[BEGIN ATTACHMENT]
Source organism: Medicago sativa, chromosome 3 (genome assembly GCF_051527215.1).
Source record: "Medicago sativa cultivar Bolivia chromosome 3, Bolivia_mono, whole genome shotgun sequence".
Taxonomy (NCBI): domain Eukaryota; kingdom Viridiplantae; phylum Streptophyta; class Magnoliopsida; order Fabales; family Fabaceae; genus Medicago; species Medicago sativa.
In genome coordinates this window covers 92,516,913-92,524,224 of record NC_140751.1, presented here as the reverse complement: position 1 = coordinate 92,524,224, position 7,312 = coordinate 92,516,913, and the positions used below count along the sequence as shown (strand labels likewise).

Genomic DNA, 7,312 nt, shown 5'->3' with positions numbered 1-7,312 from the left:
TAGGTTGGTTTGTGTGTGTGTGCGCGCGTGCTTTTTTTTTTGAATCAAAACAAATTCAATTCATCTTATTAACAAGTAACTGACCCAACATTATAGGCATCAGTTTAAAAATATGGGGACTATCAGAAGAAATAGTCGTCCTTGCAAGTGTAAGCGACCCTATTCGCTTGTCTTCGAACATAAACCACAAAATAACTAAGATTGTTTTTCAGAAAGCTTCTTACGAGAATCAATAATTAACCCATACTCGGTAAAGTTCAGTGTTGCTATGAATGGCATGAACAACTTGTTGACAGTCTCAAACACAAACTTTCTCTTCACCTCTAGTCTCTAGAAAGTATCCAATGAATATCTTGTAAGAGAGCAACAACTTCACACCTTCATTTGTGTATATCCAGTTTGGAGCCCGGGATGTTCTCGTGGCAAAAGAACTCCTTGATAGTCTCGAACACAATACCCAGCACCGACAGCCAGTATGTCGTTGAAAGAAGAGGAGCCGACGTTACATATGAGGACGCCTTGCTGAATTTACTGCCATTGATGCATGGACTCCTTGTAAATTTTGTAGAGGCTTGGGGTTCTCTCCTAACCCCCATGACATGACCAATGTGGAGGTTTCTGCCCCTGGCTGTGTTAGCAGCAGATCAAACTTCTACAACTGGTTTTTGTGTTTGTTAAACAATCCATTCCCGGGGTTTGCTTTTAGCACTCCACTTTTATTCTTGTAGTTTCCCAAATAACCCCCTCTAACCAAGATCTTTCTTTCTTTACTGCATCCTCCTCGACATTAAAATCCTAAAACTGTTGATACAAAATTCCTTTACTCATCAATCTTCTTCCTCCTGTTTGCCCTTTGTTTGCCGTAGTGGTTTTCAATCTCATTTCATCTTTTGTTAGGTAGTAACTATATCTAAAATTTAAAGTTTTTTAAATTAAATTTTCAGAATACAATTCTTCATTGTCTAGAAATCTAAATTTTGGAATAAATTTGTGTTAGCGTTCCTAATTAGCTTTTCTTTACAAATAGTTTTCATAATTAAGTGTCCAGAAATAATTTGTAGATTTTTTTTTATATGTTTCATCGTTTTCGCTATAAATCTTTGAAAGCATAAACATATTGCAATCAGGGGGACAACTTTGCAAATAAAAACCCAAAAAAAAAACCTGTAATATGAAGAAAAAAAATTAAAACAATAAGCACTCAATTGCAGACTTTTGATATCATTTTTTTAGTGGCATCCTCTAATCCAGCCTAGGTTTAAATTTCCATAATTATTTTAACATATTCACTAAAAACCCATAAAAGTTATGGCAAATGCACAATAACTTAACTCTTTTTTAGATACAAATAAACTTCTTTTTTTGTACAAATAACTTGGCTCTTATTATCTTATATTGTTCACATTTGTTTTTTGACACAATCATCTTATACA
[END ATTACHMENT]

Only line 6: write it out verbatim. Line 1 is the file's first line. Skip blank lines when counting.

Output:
TAGGTTGGTTTGTGTGTGTGTGCGCGCGTGCTTTTTTTTTTGAATCAAAACAAATTCAATTCATCTTATTAACAAGTAACTGACCCAACATTATAGGCATCAGTTTAAAAATATGGGGACTATCAGAAGAAATAGTCGTCCTTGCAAGTGTAAGCGACCCTATTCGCTTGTCTTCGAACATAAACCACAAAATAACTAAGATTGTTTTTCAGAAAGCTTCTTACGAGAATCAATAATTAACCCATACTCGGTAAAGTTCAGTGTTGCTATGAATGGCATGAACAACTTGTTGACAGTCTCAAACACAAACTTTCTCTTCACCTCTAGTCTCTAGAAAGTATCCAATGAATATCTTGTAAGAGAGCAACAACTTCACACCTTCATTTGTGTATATCCAGTTTGGAGCCCGGGATGTTCTCGTGGCAAAAGAACTCCTTGATAGTCTCGAACACAATACCCAGCACCGACAGCCAGTATGTCGTTGAAAGAAGAGGAGCCGACGTTACATATGAGGACGCCTTGCTGAATTTACTGCCATTGATGCATGGACTCCTTGTAAATTTTGTAGAGGCTTGGGGTTCTCTCCTAACCCCCATGACATGACCAATGTGGAGGTTTCTGCCCCTGGCTGTGTTAGCAGCAGATCAAACTTCTACAACTGGTTTTTGTGTTTGTTAAACAATCCATTCCCGGGGTTTGCTTTTAGCACTCCACTTTTATTCTTGTAGTTTCCCAAATAACCCCCTCTAACCAAGATCTTTCTTTCTTTACTGCATCCTCCTCGACATTAAAATCCTAAAACTGTTGATACAAAATTCCTTTACTCATCAATCTTCTTCCTCCTGTTTGCCCTTTGTTTGCCGTAGTGGTTTTCAATCTCATTTCATCTTTTGTTAGGTAGTAACTATATCTAAAATTTAAAGTTTTTTAAATTAAATTTTCAGAATACAATTCTTCATTGTCTAGAAATCTAAATTTTGGAATAAATTTGTGTTAGCGTTCCTAATTAGCTTTTCTTTACAAATAGTTTTCATAATTAAGTGTCCAGAAATAATTTGTAGATTTTTTTTTATATGTTTCATCGTTTTCGCTATAAATCTTTGAAAGCATAAACATATTGCAATCAGGGGGACAACTTTGCAAATAAAAACCCAAAAAAAAAACCTGTAATATGAAGAAAAAAAATTAAAACAATAAGCACTCAATTGCAGACTTTTGATATCATTTTTTTAGTGGCATCCTCTAATCCAGCCTAGGTTTAAATTTCCATAATTATTTTAACATATTCACTAAAAACCCATAAAAGTTATGGCAAATGCACAATAACTTAACTCTTTTTTAGATACAAATAAACTTCTTTTTTTGTACAAATAACTTGGCTCTTATTATCTTATATTGTTCACATTTGTTTTTTGACACAATCATCTTATACA